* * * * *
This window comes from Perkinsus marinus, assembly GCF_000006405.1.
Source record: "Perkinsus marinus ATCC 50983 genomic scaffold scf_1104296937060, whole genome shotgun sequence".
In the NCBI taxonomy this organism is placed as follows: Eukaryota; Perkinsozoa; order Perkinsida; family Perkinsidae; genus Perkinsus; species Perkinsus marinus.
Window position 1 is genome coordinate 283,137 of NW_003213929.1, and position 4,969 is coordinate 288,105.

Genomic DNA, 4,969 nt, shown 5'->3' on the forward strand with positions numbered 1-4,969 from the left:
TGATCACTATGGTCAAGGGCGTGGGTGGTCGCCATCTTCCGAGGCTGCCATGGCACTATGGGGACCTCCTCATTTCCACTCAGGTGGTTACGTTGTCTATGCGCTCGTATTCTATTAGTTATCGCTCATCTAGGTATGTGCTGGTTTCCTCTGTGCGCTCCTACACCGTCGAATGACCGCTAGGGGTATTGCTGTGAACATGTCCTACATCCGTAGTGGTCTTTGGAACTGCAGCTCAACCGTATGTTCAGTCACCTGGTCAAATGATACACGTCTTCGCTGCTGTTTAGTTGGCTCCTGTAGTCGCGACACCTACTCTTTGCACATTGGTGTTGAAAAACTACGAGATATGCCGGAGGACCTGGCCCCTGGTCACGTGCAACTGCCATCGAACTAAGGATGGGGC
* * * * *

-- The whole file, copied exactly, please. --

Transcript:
This window comes from Perkinsus marinus, assembly GCF_000006405.1.
Source record: "Perkinsus marinus ATCC 50983 genomic scaffold scf_1104296937060, whole genome shotgun sequence".
In the NCBI taxonomy this organism is placed as follows: Eukaryota; Perkinsozoa; order Perkinsida; family Perkinsidae; genus Perkinsus; species Perkinsus marinus.
Window position 1 is genome coordinate 283,137 of NW_003213929.1, and position 4,969 is coordinate 288,105.

Genomic DNA, 4,969 nt, shown 5'->3' on the forward strand with positions numbered 1-4,969 from the left:
TGATCACTATGGTCAAGGGCGTGGGTGGTCGCCATCTTCCGAGGCTGCCATGGCACTATGGGGACCTCCTCATTTCCACTCAGGTGGTTACGTTGTCTATGCGCTCGTATTCTATTAGTTATCGCTCATCTAGGTATGTGCTGGTTTCCTCTGTGCGCTCCTACACCGTCGAATGACCGCTAGGGGTATTGCTGTGAACATGTCCTACATCCGTAGTGGTCTTTGGAACTGCAGCTCAACCGTATGTTCAGTCACCTGGTCAAATGATACACGTCTTCGCTGCTGTTTAGTTGGCTCCTGTAGTCGCGACACCTACTCTTTGCACATTGGTGTTGAAAAACTACGAGATATGCCGGAGGACCTGGCCCCTGGTCACGTGCAACTGCCATCGAACTAAGGATGGGGC